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DOJ reveals more evidence of obstruction in Mar-a-Lago probe

LEILA FADEL, HOST:

The Justice Department is pushing back hard against what it calls baseless accusations from former President Donald Trump.

STEVE INSKEEP, HOST:

Yeah, his supporters have been pressing for more explanations of an FBI search of Trump's home, and the Justice Department obliged. Prosecutors provided a 36-page court filing, which details efforts to hide sensitive documents that belong to the United States. The Justice Department says Trump's lawyers signed a sworn statement claiming Trump had given up all the documents, but numerous sources told the FBI otherwise. And the search showed the sources were correct. The court filing includes a photo showing top-secret documents on the floor at Mar-a-Lago, which seem to have been kept with Trump's collection of framed magazine covers.

FADEL: NPR justice correspondent Carrie Johnson has been following the story, and she's here now to talk more about it. Hi, Carrie.

CARRIE JOHNSON, BYLINE: Hi, Leila.

FADEL: So, Carrie, you were up late waiting for this court filing from the Justice Department. We know prosecutors are looking for violations of laws, including mishandling of classified information and obstruction of justice. What new details did they provide?

JOHNSON: There's important and striking new information about obstruction of justice. We knew there was a back-and-forth between Trump and the National Archives, and Trump and the Justice Department, for many months. But DOJ says Trump lawyers attested they did a diligent search in Florida this summer. Prosecutors say they later learned that was not the case. They have evidence that some materials were removed from the storage room at Mar-a-Lago, along with other efforts to obstruct the probe despite the subpoena. DOJ says that casts some serious doubt on Trump's claims that he was cooperating. And they say the papers the FBI found were mixed in with all kinds of personal effects. They shared that photo of secret documents on the carpet at Mar-a-Lago next to a framed cover of Time magazine.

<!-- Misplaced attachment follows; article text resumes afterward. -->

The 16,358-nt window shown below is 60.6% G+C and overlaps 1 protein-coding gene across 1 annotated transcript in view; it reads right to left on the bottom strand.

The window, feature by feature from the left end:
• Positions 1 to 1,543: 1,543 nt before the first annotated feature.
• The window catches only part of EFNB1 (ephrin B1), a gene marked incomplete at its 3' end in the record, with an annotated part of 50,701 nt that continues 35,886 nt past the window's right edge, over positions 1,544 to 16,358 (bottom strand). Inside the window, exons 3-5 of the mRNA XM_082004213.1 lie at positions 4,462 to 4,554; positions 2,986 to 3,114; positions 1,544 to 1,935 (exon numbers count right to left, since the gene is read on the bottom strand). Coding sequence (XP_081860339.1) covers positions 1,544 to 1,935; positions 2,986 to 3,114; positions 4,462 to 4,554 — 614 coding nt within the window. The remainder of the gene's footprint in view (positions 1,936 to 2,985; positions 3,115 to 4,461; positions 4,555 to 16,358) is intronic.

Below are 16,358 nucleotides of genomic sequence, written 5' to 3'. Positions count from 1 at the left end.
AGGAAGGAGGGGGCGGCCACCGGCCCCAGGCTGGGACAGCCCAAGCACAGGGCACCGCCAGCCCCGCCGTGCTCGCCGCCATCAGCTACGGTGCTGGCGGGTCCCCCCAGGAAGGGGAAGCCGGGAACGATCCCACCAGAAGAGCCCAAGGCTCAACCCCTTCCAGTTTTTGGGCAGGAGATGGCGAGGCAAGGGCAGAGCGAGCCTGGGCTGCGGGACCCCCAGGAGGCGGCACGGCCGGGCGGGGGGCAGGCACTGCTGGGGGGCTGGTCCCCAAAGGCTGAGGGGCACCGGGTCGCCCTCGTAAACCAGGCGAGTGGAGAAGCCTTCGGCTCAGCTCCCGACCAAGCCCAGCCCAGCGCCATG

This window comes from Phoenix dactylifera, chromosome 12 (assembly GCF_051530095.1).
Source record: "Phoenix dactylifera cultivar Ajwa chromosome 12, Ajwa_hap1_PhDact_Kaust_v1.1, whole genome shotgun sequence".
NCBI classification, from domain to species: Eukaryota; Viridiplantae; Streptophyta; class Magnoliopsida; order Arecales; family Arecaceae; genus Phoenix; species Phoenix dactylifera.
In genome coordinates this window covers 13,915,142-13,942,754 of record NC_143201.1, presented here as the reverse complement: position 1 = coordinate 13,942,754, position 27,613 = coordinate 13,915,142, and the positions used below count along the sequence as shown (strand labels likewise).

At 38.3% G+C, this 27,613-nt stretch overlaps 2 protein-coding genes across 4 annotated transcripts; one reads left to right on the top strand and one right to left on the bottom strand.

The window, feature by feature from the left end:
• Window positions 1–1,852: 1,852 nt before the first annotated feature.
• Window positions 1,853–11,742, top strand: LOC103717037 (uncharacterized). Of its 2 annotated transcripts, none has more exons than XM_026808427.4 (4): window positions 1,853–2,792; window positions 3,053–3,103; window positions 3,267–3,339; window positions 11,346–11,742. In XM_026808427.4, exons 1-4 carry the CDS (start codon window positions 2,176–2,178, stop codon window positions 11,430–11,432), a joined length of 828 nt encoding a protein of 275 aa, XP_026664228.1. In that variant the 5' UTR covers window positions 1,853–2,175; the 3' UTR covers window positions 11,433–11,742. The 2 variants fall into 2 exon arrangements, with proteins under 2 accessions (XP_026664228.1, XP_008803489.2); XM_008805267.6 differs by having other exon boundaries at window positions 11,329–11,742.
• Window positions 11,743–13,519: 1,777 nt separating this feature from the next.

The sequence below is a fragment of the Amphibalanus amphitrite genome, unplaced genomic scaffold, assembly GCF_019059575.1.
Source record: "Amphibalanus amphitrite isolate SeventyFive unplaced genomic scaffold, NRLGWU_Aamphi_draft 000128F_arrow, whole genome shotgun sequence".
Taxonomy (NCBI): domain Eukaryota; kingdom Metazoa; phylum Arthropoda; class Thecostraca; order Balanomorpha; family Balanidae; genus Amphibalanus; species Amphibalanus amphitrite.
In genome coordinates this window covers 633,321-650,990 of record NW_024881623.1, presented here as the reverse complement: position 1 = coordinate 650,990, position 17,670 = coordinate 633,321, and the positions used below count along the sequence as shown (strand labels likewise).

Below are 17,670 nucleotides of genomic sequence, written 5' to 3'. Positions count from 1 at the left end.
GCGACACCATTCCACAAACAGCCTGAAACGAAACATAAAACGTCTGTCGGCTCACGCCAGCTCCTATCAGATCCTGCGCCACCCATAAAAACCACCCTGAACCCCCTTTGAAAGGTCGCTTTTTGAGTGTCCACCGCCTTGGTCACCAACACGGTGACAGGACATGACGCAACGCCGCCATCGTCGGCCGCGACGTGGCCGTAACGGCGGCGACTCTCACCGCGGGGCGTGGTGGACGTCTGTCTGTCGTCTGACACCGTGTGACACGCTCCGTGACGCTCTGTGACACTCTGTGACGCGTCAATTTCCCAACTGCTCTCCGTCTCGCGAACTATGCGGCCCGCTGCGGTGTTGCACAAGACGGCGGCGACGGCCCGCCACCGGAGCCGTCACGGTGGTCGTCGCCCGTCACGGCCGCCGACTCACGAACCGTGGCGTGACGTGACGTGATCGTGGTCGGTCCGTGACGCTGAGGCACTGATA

FADEL: Now, this all came out as part of a legal fight over whether to appoint a special master to review these papers. What's the Justice Department saying about that?

JOHNSON: The federal prosecutors say there's no reason for the judge to appoint an independent special master to review these documents from the search. They say there's no legal basis for that move. Trump is the former president, and the law clearly states he does not control these records. Maybe more important, some of these documents are top-secret and higher-level classification. DOJ says it's essential for them and the intelligence community to review the papers and assess risks to national security since they were stored for more than a year at this Florida resort. We're talking about papers that are so classified that DOJ says some of its own prosecutors and agents needed higher security clearances just to review these documents.

FADEL: Now, Trump's allies have argued, well, he had the authority to declassify these documents. How will that factor in to the courtroom action this week?

JOHNSON: Yeah, Trump's lawyers and a former Pentagon aide to Trump, Kash Patel, have said Trump had the power to declassify papers. But the Justice Department in this filing says the Trump legal team never told them that happened. And in fact, the lawyers acted this summer as if it didn't happen, as if there were no declassification of these papers.

FADEL: Now, we've learned a lot more about this investigation, in part because Trump was asking for an independent review. What are the next steps now?

JOHNSON: Trump's going to get a chance to respond. Then both sides are due in court in Florida for a hearing Thursday. DOJ made very clear it thinks this request for a special master has no legal basis, but the judge signaled over the weekend she might be inclined to bring in a special master. We're going to find out later this week if these court papers have changed her mind.

FADEL: NPR's Carrie Johnson, thanks.

JOHNSON: My pleasure. Transcript provided by NPR, Copyright NPR.

Carrie Johnson
Carrie Johnson is a justice correspondent for the Washington Desk.
Leila Fadel
Leila Fadel is a national correspondent for NPR based in Los Angeles, covering issues of culture, diversity, and race.